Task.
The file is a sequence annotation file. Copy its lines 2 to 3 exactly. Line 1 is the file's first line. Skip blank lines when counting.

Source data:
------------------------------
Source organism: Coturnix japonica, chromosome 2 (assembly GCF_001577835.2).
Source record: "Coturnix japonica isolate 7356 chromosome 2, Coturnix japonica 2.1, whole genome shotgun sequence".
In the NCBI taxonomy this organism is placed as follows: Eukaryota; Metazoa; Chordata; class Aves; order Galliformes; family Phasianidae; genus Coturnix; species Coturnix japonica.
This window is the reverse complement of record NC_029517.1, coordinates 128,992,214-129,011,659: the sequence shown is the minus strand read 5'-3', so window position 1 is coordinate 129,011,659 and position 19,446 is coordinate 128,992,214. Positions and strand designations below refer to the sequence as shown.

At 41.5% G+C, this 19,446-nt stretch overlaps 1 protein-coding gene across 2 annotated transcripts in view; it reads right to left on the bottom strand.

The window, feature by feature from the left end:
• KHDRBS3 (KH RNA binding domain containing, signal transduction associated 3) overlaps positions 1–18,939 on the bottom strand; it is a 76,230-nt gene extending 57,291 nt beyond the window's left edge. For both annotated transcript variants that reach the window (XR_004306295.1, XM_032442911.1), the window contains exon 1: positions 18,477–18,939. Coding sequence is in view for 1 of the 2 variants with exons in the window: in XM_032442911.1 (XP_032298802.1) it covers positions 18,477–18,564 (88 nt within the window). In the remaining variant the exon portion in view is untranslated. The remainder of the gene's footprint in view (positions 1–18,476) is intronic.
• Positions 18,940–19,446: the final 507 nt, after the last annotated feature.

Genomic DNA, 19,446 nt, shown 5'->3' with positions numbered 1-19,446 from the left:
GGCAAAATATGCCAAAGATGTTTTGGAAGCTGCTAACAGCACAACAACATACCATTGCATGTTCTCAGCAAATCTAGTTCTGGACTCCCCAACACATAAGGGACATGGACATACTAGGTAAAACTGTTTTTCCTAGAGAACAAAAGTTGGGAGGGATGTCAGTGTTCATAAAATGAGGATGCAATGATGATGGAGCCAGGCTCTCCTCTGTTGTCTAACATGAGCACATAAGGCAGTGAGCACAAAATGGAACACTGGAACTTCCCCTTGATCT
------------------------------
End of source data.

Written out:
Source record: "Coturnix japonica isolate 7356 chromosome 2, Coturnix japonica 2.1, whole genome shotgun sequence".
In the NCBI taxonomy this organism is placed as follows: Eukaryota; Metazoa; Chordata; class Aves; order Galliformes; family Phasianidae; genus Coturnix; species Coturnix japonica.